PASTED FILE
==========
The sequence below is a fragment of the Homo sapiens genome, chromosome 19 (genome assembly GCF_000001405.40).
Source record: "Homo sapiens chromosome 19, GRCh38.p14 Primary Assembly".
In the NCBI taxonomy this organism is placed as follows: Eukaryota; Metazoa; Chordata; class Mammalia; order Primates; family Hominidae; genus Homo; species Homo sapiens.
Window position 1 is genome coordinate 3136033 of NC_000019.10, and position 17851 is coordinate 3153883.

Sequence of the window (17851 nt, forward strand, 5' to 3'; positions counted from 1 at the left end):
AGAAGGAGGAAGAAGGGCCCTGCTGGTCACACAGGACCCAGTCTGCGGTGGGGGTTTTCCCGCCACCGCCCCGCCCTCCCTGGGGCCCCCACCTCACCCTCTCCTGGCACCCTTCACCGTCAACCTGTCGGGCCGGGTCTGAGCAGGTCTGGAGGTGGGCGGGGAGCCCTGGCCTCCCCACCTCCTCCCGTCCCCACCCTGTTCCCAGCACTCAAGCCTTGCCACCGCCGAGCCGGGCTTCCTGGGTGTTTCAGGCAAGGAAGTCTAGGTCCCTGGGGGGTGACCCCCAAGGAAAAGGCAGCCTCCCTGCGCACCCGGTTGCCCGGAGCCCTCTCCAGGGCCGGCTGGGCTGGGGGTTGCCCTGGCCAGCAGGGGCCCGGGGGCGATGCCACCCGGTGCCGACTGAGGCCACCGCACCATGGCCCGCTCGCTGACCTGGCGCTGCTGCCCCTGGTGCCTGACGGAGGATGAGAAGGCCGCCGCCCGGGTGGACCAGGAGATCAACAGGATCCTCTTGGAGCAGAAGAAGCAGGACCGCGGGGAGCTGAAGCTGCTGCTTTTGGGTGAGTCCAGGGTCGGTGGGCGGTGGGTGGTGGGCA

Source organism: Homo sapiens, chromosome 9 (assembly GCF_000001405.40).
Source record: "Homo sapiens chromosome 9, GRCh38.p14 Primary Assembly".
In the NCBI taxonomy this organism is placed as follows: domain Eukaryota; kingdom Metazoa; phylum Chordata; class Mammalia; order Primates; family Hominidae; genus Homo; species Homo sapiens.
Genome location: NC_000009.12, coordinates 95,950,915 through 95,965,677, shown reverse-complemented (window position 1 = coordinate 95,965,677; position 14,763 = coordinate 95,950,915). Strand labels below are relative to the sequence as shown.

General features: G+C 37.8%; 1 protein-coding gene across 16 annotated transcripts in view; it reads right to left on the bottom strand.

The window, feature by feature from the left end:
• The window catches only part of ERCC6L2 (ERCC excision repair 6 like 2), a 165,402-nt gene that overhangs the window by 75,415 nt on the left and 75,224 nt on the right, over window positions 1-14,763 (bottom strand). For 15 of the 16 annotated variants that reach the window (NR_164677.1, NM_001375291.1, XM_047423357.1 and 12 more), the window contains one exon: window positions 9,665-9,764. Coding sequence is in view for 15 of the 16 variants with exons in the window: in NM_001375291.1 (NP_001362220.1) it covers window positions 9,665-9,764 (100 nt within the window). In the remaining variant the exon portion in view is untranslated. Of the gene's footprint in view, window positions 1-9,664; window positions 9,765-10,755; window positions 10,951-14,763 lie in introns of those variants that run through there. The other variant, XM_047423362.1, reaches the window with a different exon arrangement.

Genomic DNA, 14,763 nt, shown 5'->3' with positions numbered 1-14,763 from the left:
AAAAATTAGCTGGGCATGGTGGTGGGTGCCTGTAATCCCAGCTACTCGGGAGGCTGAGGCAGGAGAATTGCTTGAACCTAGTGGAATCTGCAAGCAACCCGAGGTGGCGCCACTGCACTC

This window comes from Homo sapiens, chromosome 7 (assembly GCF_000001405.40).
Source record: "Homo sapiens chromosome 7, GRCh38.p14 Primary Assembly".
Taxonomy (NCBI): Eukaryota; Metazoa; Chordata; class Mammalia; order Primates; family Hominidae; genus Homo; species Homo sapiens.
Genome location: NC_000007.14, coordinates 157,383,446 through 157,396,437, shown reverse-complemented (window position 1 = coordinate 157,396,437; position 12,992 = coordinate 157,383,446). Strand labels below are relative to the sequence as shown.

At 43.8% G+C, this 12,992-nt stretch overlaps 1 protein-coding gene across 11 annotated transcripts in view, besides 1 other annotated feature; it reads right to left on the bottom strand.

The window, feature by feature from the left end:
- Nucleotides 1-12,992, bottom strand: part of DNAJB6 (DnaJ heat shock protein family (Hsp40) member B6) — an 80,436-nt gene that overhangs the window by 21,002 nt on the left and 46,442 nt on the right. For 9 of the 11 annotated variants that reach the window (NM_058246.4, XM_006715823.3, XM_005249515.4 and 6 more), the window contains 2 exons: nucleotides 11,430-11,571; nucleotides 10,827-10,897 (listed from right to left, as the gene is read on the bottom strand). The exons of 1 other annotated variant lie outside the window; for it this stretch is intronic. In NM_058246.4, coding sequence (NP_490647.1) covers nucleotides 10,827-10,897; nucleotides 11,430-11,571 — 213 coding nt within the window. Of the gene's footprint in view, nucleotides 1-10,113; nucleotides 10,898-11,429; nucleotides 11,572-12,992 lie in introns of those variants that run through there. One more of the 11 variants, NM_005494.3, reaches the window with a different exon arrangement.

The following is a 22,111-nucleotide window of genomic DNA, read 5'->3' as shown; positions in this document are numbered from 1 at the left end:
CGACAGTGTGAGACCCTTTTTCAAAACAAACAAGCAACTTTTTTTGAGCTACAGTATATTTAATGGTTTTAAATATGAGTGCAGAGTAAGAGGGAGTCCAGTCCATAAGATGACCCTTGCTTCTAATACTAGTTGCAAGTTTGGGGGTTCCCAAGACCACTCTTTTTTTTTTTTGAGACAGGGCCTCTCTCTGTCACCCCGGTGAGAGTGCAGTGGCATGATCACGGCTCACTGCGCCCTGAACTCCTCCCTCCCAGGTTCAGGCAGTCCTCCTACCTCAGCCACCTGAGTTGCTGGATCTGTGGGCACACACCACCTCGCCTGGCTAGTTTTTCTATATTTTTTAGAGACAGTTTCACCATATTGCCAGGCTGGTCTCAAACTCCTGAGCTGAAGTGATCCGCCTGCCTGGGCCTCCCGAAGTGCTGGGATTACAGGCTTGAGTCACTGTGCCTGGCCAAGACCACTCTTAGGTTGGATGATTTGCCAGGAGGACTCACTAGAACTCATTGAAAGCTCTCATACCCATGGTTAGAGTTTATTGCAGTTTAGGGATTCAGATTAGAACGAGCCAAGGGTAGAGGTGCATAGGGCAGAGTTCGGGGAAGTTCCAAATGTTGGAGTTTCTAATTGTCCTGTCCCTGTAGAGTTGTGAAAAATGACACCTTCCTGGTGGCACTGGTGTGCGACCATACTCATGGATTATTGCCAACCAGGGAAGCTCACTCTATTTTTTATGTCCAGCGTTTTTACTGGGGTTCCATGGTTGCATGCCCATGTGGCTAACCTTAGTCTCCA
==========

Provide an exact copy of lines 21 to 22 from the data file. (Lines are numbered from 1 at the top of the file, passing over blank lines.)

The window, feature by feature from the left end:
- Nucleotides 1-12,992, bottom strand: part of DNAJB6 (DnaJ heat shock protein family (Hsp40) member B6) — an 80,436-nt gene that overhangs the window by 21,002 nt on the left and 46,442 nt on the right. For 9 of the 11 annotated variants that reach the window (NM_058246.4, XM_006715823.3, XM_005249515.4 and 6 more), the window contains 2 exons: nucleotides 11,430-11,571; nucleotides 10,827-10,897 (listed from right to left, as the gene is read on the bottom strand). The exons of 1 other annotated variant lie outside the window; for it this stretch is intronic. In NM_058246.4, coding sequence (NP_490647.1) covers nucleotides 10,827-10,897; nucleotides 11,430-11,571 — 213 coding nt within the window. Of the gene's footprint in view, nucleotides 1-10,113; nucleotides 10,898-11,429; nucleotides 11,572-12,992 lie in introns of those variants that run through there. One more of the 11 variants, NM_005494.3, reaches the window with a different exon arrangement.